Rhythms of resistance
For many Palestinians music is a means of safeguarding and promoting national identity.
By Giles Trendle
It may not be armed struggle, but music is an important weapon of cultural resistance and a means of safeguarding national identity for those Palestinian musicians living inside Israel and occupied east Jerusalem.
“As Palestinians of 1948, we have struggled to stay on our land,” says Rim al-Banna, a singer from Nazareth in the Galilee region of northern Israel.
“The mere fact that we have stayed here is itself resistance and endurance. If we did not stay here we wouldn’t have had the ability to talk about the Palestinian cause.”
“Through my art, I stay here and resist,” says singer Reem Talhami. “My resistance is my art, and my art is my war.”
‘Stranger in my land’
There are roughly 1.4 million Palestinian Israelis living within the so-called ‘green line’ demarcating the internationally-recognised borders of Israel.
These Palestinian citizens of Israel make up almost 20 per cent of Israel’s total population of 7.3 million. In Israel they are termed “Arab Israelis” – not Palestinian citizens of Israel – to separate them from their kin in the occupied territories.
Tzipi Livni, the former Israeli foreign minister who is sometimes cited as a ‘moderate’, is on record as saying that Palestinian Israelis should not remain in Israel if a Palestinian state is eventually created.
Avigdor Lieberman, the current foreign minister, has in the past described Palestinian citizens of Israel as the “main threat” facing the country and advocated throwing out those who refuse to pledge loyalty to the Jewish state.
“There are almost one-and-a-half million Palestinians living inside Israel,” says Tamer Nafar, a singer with the hip-hop group Da Arabian MC’s [DAM]. “But I feel like a stranger in my land because the flag that is raised is not mine and the national anthem that is played is not mine. We are Israeli citizens, with Israeli nationality, yet we are still different from the Israelis.”
The three members of DAM were born and grew up in the slums of Lod (Lydda), a mixed town of Arabs and Jews 20 km from Jerusalem. The group’s most popular song, released in 2001, was called Meen Al-Arhaabi (Who’s The Terrorist?). Their lyrics are influenced by the Israeli-Palestinian conflict as well as by issues of discrimination and occupation.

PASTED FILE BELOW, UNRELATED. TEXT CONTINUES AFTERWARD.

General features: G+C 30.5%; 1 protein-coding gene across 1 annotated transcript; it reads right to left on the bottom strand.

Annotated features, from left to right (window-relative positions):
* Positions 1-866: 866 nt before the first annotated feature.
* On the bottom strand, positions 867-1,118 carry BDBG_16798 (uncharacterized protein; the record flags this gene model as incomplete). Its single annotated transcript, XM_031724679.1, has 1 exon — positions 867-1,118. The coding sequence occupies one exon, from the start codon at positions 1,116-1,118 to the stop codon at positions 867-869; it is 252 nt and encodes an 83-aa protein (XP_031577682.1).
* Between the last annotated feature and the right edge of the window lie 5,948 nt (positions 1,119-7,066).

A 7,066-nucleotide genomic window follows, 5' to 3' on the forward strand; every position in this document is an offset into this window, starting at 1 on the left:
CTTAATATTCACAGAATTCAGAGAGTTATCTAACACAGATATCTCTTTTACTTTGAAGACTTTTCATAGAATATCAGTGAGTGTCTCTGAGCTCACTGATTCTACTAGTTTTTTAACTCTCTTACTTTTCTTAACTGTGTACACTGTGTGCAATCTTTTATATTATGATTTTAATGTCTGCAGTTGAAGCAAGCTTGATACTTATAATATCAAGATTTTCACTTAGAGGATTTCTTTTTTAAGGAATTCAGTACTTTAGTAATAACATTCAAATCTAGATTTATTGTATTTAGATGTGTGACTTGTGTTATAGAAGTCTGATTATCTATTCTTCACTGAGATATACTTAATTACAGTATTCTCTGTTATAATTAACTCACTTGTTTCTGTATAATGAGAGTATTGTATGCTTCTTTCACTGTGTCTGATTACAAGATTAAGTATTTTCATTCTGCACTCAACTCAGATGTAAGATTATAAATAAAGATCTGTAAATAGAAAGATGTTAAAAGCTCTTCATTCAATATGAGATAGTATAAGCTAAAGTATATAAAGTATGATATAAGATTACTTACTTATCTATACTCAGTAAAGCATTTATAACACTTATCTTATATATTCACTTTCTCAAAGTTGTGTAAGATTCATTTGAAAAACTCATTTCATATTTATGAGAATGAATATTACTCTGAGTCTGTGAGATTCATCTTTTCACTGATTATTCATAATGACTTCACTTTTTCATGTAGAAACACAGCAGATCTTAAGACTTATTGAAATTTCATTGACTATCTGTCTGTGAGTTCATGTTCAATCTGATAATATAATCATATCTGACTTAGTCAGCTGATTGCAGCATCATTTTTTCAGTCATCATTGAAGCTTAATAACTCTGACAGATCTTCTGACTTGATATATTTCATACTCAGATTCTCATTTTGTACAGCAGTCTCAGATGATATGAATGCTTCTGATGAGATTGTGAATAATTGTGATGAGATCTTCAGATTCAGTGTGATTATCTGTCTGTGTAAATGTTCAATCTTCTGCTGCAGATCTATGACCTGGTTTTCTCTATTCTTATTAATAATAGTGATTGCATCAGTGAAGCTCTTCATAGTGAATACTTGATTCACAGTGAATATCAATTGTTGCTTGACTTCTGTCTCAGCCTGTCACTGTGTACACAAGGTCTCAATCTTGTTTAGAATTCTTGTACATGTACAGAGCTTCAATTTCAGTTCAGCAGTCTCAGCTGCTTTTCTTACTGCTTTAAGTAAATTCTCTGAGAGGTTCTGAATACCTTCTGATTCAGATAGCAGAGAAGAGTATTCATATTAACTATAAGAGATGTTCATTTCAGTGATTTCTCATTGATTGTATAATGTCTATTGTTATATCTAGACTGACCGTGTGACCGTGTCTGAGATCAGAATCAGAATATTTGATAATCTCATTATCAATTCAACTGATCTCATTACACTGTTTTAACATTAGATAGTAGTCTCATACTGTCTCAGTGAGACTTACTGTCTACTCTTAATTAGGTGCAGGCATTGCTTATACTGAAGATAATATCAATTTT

Music as a weapon
For Palestinian musicians living in Israel, as well as those in occupied east Jerusalem, music is an important form of cultural resistance against Israel’s policies.
“We are faced each day by occupation and the robbery of our land and identity,” says Suhail Khoury, a leading musician in the current Palestinian musical scene and the general director of The Edward Said National Conservatory of Music.
“During the first intifada the Israelis recognised the danger of political songs. They realised these songs were inciting the street and fuelling the intifada. For that reason, they started dealing with this music as if it was a weapon.”
Khoury recalls being arrested at an Israeli checkpoint for carrying music that the Israelis regarded with suspicion.
“I was driving my car and my music tapes were with me. The Israeli police stopped me at the junction and confiscated my car because it carried ‘dangerous substances’. I was interrogated and tortured for 12 days and imprisoned for six months,” he says.
Guardians of identity
Many musicians see their art as a means by which they can strive to safeguard and promote a Palestinian national identity.
“Political songs are a means of defence against Israel’s attempt to eradicate our national cultural identity,” Khoury says.
“Israel has been trying to erase Palestinian folklore, our traditional food, and our traditional clothes and create a cultural identity for itself on the ruins of Palestinian traditions.”
Musicians such as Wasim Murad, a Palestinian singer and oud (lute) player, become, in their own individual way, torch-bearers of Palestinian nationalism and guardians of Palestinian identity.
“I had the opportunity to perform at an oud festival but I declined because they [the organisers] refused to state my origin as Palestine,” says Murad. “They wanted to write east Jerusalem.”
“Palestinian cultural identity is threatened by, and is in danger from, the Israeli state,” says Talhami. “There is a methodology towards eradicating this identity. As Palestinian artists, our role is to maintain our inherited identity.”
Musicians see their music not only as a defence against cultural suppression but as a way of providing a common narrative to unite Palestinians throughout the world, in the absence of a Palestinian homeland.
Traversing borders and boundaries, their music and lyrics reach out to Palestinians from the current internationally-recognised borders of Israel, to occupied east Jerusalem, to the rest of the occupied West Bank, to the Gaza Strip and to other areas of the Middle East and beyond.
“When I sing to the world, I think I portray Palestine through my voice, my singing and my songs,” says al-Banna.
“I get a feeling of immense power because I see myself as personifying Palestine when I am performing on stage.”
Songs from a Lost Homeland first aired in April 2010.